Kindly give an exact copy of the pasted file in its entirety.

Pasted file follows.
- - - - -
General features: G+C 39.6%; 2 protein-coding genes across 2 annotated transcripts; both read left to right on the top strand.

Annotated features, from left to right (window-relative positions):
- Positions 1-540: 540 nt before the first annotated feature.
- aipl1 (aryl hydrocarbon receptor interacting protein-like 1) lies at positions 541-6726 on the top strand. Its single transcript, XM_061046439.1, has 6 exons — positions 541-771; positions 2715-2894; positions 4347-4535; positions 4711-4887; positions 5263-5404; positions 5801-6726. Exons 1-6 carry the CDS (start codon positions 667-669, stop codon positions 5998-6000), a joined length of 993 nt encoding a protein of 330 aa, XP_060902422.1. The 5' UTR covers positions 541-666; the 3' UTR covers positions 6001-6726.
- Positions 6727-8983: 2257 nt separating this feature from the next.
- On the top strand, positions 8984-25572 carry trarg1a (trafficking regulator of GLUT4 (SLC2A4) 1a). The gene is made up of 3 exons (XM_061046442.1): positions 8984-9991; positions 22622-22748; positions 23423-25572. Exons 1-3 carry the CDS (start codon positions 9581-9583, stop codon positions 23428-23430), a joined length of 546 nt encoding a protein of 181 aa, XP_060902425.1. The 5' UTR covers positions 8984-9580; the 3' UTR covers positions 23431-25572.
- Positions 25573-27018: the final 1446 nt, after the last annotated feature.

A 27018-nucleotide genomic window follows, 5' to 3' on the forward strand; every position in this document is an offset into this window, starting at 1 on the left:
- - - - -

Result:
General features: G+C 39.6%; 2 protein-coding genes across 2 annotated transcripts; both read left to right on the top strand.

Annotated features, from left to right (window-relative positions):
- Positions 1-540: 540 nt before the first annotated feature.
- aipl1 (aryl hydrocarbon receptor interacting protein-like 1) lies at positions 541-6726 on the top strand. Its single transcript, XM_061046439.1, has 6 exons — positions 541-771; positions 2715-2894; positions 4347-4535; positions 4711-4887; positions 5263-5404; positions 5801-6726. Exons 1-6 carry the CDS (start codon positions 667-669, stop codon positions 5998-6000), a joined length of 993 nt encoding a protein of 330 aa, XP_060902422.1. The 5' UTR covers positions 541-666; the 3' UTR covers positions 6001-6726.
- Positions 6727-8983: 2257 nt separating this feature from the next.
- On the top strand, positions 8984-25572 carry trarg1a (trafficking regulator of GLUT4 (SLC2A4) 1a). The gene is made up of 3 exons (XM_061046442.1): positions 8984-9991; positions 22622-22748; positions 23423-25572. Exons 1-3 carry the CDS (start codon positions 9581-9583, stop codon positions 23428-23430), a joined length of 546 nt encoding a protein of 181 aa, XP_060902425.1. The 5' UTR covers positions 8984-9580; the 3' UTR covers positions 23431-25572.
- Positions 25573-27018: the final 1446 nt, after the last annotated feature.

A 27018-nucleotide genomic window follows, 5' to 3' on the forward strand; every position in this document is an offset into this window, starting at 1 on the left: